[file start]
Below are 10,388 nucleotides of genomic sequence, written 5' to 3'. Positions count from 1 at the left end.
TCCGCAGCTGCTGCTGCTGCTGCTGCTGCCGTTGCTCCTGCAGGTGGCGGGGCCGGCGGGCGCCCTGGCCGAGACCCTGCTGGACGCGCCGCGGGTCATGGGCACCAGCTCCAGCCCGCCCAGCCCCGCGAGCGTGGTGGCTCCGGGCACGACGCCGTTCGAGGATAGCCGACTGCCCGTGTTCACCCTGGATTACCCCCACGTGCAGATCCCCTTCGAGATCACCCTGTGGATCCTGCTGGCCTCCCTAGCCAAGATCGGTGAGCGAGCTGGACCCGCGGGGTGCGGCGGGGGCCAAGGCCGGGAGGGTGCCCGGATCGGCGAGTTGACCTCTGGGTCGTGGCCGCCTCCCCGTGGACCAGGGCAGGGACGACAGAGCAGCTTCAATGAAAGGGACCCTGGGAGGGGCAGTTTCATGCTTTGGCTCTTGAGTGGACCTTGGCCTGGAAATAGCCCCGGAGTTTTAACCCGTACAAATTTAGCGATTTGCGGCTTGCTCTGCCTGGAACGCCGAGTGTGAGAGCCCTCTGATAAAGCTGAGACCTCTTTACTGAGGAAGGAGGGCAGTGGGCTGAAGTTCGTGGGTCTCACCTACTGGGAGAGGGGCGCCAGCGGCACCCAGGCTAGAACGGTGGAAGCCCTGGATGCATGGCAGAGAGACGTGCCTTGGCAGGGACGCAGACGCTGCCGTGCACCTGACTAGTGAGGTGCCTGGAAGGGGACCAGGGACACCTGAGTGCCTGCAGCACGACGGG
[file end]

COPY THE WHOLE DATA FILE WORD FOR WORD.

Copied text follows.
Below are 10,388 nucleotides of genomic sequence, written 5' to 3'. Positions count from 1 at the left end.
TCCGCAGCTGCTGCTGCTGCTGCTGCTGCCGTTGCTCCTGCAGGTGGCGGGGCCGGCGGGCGCCCTGGCCGAGACCCTGCTGGACGCGCCGCGGGTCATGGGCACCAGCTCCAGCCCGCCCAGCCCCGCGAGCGTGGTGGCTCCGGGCACGACGCCGTTCGAGGATAGCCGACTGCCCGTGTTCACCCTGGATTACCCCCACGTGCAGATCCCCTTCGAGATCACCCTGTGGATCCTGCTGGCCTCCCTAGCCAAGATCGGTGAGCGAGCTGGACCCGCGGGGTGCGGCGGGGGCCAAGGCCGGGAGGGTGCCCGGATCGGCGAGTTGACCTCTGGGTCGTGGCCGCCTCCCCGTGGACCAGGGCAGGGACGACAGAGCAGCTTCAATGAAAGGGACCCTGGGAGGGGCAGTTTCATGCTTTGGCTCTTGAGTGGACCTTGGCCTGGAAATAGCCCCGGAGTTTTAACCCGTACAAATTTAGCGATTTGCGGCTTGCTCTGCCTGGAACGCCGAGTGTGAGAGCCCTCTGATAAAGCTGAGACCTCTTTACTGAGGAAGGAGGGCAGTGGGCTGAAGTTCGTGGGTCTCACCTACTGGGAGAGGGGCGCCAGCGGCACCCAGGCTAGAACGGTGGAAGCCCTGGATGCATGGCAGAGAGACGTGCCTTGGCAGGGACGCAGACGCTGCCGTGCACCTGACTAGTGAGGTGCCTGGAAGGGGACCAGGGACACCTGAGTGCCTGCAGCACGACGGG